bryn mawr counseling

Using Emotion-Focused Therapy in Couples Therapy by Megan Delp

Using Emotion-Focused Therapy in Couples Therapy

by Megan Delp

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Do you feel like you’ve lost the connection you used to have with your partner?  Seeking professional help may be just the answer you are looking for - and emotionally-focused therapy (EFT) can help in the process of rebuilding the relationship from the ground up.  Through the process of building more empathy and communication skills within the relationship, a path forward can be established.

Phase 1 - Understanding the Problems and Gaining Stability

First, we will work to figure out what brought you and your partner to therapy in the first place.  Is there a lack of communication? Unhealthy argument styles? Too much or too little time spent together?  Getting a clear picture of what each partner hopes to work on is highly important to ensure effective therapy.  For some couples, it may also be surprising what comes up during this phase of treatment - perhaps there is an underlying problem that one partner hasn’t felt comfortable bringing up.  This stage can be difficult to get through, but ultimately the honesty and openness lead to a greater understanding of what each partner needs.

Phase 2 - Building Empathy and Changing Communication Patterns

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Once the problems within the relationship have been established, discussions about the wants and needs of each partner can occur that allow both partners to begin to feel more understood.  Building this base of understanding can help lead to a better ability to empathize between partners. This empathy is crucial as the deeper comprehension of where our partner is coming from can help lead towards a resolution that works for both partners.  It can also be highly useful while establishing empathy to recognize past hurts, whether from family or previous relationships, that may have created negative behavior or communication patterns. Knowing where a pattern started can help both partners understand more about themselves and their partner. Throughout this phase, we will also work to notice unhealthy communication styles and begin to adjust to a more supportive style of communication. Often, it can take a while for new patterns to take root, and so a therapist can play the crucial role of reminding each partner what they can work on and point out patterns during the sessions.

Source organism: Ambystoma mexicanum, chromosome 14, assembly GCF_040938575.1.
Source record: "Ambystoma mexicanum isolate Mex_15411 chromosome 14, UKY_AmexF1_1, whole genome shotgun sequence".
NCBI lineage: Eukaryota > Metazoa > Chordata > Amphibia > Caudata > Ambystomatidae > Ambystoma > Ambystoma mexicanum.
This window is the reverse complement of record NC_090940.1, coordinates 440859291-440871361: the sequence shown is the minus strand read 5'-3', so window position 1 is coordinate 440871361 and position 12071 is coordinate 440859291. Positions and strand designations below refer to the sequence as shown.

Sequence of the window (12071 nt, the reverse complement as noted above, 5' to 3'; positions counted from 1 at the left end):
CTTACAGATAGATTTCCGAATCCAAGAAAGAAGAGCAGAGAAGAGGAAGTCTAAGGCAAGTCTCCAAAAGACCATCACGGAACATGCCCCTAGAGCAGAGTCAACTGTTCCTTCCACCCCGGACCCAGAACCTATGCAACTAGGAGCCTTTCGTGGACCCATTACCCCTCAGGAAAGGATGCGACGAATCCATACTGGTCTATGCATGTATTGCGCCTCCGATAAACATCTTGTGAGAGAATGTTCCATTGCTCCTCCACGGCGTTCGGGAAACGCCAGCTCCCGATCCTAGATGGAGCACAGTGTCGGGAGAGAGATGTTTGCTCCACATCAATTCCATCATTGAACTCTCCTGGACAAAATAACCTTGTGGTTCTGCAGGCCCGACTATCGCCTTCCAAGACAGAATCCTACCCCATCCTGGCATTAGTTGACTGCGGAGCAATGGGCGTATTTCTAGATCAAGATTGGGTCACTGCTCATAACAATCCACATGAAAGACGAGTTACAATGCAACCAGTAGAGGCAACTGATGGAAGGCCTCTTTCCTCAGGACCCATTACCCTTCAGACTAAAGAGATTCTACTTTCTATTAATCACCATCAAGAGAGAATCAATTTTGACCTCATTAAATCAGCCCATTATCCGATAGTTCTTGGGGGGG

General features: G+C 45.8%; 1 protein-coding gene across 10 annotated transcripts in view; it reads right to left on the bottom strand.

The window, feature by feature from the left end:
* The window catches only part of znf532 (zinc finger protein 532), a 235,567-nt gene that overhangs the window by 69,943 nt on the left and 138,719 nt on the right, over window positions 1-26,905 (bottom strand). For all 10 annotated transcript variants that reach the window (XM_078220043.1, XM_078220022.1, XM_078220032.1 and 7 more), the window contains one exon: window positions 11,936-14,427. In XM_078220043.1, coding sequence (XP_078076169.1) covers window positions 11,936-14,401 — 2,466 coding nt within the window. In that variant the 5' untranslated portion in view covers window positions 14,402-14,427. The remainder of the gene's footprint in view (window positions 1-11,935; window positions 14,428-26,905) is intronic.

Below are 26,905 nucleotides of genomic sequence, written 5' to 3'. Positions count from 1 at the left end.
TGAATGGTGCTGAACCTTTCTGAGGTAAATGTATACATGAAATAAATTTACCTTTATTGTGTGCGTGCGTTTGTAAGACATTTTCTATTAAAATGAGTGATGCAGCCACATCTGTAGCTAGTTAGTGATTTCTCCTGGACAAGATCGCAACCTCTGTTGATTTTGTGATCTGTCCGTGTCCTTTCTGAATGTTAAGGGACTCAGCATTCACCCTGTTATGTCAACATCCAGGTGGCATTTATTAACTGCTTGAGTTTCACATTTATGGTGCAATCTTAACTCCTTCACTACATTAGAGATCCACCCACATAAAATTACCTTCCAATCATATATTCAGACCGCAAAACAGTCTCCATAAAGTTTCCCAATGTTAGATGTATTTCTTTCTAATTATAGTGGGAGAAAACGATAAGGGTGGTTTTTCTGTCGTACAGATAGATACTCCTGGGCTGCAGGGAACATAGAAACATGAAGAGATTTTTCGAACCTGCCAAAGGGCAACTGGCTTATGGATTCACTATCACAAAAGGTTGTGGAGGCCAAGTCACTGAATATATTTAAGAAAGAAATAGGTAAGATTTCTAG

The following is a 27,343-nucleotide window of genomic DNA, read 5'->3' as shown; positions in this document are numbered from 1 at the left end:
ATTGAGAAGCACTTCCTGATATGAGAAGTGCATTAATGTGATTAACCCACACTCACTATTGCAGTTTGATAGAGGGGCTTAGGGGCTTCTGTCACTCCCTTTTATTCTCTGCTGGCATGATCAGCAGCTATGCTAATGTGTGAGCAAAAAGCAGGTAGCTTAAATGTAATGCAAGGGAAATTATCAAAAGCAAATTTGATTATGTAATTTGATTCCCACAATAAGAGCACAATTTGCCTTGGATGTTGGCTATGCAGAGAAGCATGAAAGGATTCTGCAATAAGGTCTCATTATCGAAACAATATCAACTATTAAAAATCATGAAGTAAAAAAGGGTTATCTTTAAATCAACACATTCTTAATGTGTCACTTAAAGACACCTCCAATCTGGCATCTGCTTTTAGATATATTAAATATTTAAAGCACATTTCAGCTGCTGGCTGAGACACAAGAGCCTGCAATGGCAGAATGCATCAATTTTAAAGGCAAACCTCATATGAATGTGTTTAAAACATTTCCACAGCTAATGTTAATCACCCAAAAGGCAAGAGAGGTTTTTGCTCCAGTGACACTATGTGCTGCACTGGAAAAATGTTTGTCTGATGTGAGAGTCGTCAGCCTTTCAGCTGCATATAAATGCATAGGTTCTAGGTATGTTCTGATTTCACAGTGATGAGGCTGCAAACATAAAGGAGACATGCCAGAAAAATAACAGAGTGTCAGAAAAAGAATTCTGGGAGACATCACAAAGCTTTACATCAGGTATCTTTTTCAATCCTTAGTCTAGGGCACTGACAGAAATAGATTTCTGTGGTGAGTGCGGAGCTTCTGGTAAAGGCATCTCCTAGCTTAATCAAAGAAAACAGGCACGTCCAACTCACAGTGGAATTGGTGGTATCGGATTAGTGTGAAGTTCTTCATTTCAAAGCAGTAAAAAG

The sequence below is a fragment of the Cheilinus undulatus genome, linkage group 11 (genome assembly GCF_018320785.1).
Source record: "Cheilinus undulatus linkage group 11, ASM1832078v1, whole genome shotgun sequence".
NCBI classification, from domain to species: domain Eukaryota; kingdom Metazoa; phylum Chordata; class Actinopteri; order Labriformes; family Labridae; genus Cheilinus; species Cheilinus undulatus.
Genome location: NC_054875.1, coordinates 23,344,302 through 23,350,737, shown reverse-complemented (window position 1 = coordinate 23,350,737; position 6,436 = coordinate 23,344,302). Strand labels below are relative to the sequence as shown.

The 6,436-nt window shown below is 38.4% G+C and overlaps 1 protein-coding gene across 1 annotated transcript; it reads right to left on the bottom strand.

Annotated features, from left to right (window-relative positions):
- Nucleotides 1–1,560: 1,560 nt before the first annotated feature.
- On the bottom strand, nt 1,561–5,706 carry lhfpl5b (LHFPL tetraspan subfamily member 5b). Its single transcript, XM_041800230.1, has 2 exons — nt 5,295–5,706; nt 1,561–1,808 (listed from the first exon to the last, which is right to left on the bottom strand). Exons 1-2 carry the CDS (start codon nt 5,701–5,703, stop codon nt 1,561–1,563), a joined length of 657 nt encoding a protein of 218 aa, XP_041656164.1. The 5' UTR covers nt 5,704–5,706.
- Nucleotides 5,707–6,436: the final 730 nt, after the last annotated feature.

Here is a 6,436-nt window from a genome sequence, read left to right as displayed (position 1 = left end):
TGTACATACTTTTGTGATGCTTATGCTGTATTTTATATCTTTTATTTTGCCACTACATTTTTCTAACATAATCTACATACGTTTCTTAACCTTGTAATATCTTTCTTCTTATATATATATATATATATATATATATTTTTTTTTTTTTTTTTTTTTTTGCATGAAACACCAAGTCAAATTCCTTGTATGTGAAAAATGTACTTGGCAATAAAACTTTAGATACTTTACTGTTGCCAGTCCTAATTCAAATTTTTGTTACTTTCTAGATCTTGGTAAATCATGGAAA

Phase 3 - Securing New Communication Patterns

Finally, once the foundation of empathy and new communication skills is in place, we will begin working on firming up new communication styles so that you can begin to handle any new problems that may pop up.  For instance, if one partner habitually becomes highly defensive when discussing problems, that behavior can be addressed and resolved through EFT and will no longer be as present in future discussions. Addressing issues such as defensiveness, stonewalling (non-responsiveness), avoidance of difficult topics, or a lack of utilizing listening skills can greatly improve communication between partners.  No relationship can ever be 100% perfect all the time, however, through hard work couples can begin to make progress in reconnecting to one another and get back on track.

Megan Delp, MS, MFT

Megan Delp, MS, MFT

Knowing the game plan for therapy can help couples better understand the path they are on, so they can keep the end goal in mind.  If you and your partner need help to reconnect, don’t wait - reach out today for help!


To learn more about me and the approach I use for couples counseling, click here.




Bryn Mawr Trauma Therapy: 3 Things to Consider When Searching for a Trauma Specialist

  1. Do you want to learn skills or go deep?

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Before searching for a trauma specialist in Bryn Mawr, Pennsylvania, you may want to consider what, exactly you are looking for.  Do you want to learn skills to help you tolerate the trauma memories?  Or would you prefer to engage in deeper therapeutic work to get underneath the trauma so that it can heal at the core?  

Skills such as DBT Skills are extremely helpful for daily life.  

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DBT has 4 tenants: distress tolerance, interpersonal effectiveness, emotion regulation and mindfulness.  These skills are essential when doing trauma work for PTSD and for many other difficulties such as anxiety, depression, anger management, eating disorders, self-harm and addiction.  

If you’d prefer to get underneath the trauma, you will need a therapist who can help you with skills to stabilize and one who is able to help you heal at the root of the problem.